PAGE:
Lake Braddock first baseman Amanda Hendrix moves toward a bunt during the team’s softball playoff game with Madison on June 2. (Mark Gail/For The Washington Post)

Lake Braddock junior first baseman Amanda Hendrix’s hitting prowess is known across Virginia’s 6A North region.

In close game situations she is often intentionally walked to keep her from driving in runs or wreaking havoc on the base paths.

Hendrix will carry season totals of four home runs and 29 RBI into Friday’s 6A state semifinal game against 6A South region champion Cosby at Robinson.

But the first-team all-region and 2013 first-team all-state selection’s time as a fearsome left-handed batter could come to an end after next season.

Hendrix has received softball interest from Villanova, Massachusetts, Harvard and Hartford, but she told each school she wasn’t interested before it could even offer. None have Hendrix’s desired major — hydrology or petrology mixed with paleontology.

Hendrix’s career goal is to be a paleontologist, and she’s willing to put aside her decorated softball career to pursue it.

The affinity for dinosaurs began before she began grade school. In 2000, the BBC aired a documentary series titled “Walking with Dinosaurs,” and though only 4 years old at the time, Hendrix was captivated.

“I’d always been into animals and nature, and that TV series was just amazing, and it had really good graphics,” Hendrix said. “I sort of fell in love with dinosaurs then. It’s a stage that everyone goes through, but I did not grow out of it.”

Hendrix says her love for dinosaurs came from her mother, Penny, who collected fossils on her aunt’s farm in Mongo, Ind., just north of Fort Wayne. Her father, Jerry, is the director of the Naval History and Heritage Command, and Hendrix’s interests beyond the diamond also extend to fishing, archery and riding four-wheelers.

In October, she took visits to the University of Montana and Montana State, both of which have wildlife biology and paleontology majors. While at Montana State she met well-known paleontologist Jack Horner, who is a professor at the school. She talked with Horner for more than 20 minutes and toured the Museum of the Rockies on campus. She also saw the allosaurus fossil that appeared on “The Ballad of Big Al” on BBC one year after the “Walking with Dinosaurs” series.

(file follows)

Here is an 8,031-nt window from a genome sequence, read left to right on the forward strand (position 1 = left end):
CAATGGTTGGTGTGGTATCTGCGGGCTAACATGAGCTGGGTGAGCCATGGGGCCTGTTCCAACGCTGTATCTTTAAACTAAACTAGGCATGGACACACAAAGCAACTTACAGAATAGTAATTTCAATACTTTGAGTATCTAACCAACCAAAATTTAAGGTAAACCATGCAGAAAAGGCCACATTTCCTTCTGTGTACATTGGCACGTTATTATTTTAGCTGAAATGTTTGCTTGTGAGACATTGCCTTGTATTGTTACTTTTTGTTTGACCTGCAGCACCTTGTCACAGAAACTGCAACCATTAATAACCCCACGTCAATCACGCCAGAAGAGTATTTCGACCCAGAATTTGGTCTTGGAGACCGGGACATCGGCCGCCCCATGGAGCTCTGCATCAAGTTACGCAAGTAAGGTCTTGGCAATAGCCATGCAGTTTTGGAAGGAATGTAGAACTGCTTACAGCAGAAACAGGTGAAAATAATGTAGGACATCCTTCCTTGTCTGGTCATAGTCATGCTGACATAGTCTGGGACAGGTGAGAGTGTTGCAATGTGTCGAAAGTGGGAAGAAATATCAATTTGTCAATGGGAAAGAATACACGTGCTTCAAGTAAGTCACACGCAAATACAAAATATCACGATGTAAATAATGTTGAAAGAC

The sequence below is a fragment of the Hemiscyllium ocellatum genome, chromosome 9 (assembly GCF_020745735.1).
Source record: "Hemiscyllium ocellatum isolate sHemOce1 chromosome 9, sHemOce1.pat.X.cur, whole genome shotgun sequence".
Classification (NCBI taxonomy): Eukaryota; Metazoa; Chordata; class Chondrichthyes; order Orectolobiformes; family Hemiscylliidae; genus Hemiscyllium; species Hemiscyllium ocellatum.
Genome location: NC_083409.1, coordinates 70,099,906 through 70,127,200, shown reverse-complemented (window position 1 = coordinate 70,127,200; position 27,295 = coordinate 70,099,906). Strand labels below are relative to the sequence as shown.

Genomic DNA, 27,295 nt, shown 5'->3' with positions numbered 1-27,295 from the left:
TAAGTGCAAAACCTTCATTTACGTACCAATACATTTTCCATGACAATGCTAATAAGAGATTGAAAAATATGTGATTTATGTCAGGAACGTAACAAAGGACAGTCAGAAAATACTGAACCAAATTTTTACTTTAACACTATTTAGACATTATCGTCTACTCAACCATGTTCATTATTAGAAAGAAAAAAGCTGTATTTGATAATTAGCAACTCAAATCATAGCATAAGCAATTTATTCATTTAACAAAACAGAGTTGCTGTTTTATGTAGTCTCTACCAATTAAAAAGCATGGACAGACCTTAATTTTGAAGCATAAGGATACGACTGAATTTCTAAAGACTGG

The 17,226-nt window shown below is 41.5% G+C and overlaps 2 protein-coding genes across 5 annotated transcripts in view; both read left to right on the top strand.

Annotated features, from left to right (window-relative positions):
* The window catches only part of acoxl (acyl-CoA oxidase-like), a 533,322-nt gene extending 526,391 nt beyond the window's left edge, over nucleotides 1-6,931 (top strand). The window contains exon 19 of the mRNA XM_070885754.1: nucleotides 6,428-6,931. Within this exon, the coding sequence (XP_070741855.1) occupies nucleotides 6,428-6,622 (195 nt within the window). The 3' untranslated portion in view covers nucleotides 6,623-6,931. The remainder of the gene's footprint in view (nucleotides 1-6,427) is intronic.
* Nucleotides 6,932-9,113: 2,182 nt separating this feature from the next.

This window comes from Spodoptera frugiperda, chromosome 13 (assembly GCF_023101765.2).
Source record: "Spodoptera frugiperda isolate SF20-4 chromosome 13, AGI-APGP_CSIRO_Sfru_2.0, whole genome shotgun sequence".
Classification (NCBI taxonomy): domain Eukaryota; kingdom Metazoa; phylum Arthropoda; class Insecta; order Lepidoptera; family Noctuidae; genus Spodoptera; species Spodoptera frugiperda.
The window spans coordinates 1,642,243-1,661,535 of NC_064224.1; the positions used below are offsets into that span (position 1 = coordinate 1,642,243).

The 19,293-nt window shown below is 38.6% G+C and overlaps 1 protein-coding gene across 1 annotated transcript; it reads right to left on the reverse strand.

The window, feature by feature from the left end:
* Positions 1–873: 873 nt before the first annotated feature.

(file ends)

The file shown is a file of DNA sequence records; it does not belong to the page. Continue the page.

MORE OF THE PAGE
“It was one of the best weekends of my life,” Hendrix said. “It was so much fun, and I really wish I could go there again and work on everything.”

Hendrix has psoriasis, which requires her to be in warmer, more humid climates. As a result, neither Montana school is a college option for her.

Her top choices, strictly for academic purposes, are Appalachian State and North Carolina State, both of which feature hydrology and petrology programs with paleontology. Hendrix would have the possibility to walk-on to the softball team at either school.

“It’s a huge commitment to play in college,” Penny Hendrix said. “We love the sport, and it’s been a way of life for our family for eight years now. But we think she needs to make the decision that will best benefit her for her grades.”

On Friday, Hendrix will don the jersey of the third-ranked Bruins (24-2) for the school’s first state tournament appearance since 2002. Her left-handed bat will be called upon to spark a Lake Braddock offense that has averaged 9.4 runs per game this season but managed a meager 10 combined over its past five games.

Hendrix has plenty of time to decide the course of her academic and playing future, but she is focused on cherishing the state tournament experience.

“I would miss it a lot,” Hendrix said. “It’s something you have to really work at, and physically you gain certain talents that you know you couldn’t have without the hard work. It’s really rewarding to help out a team and be a part of something bigger — I would definitely miss it a lot.”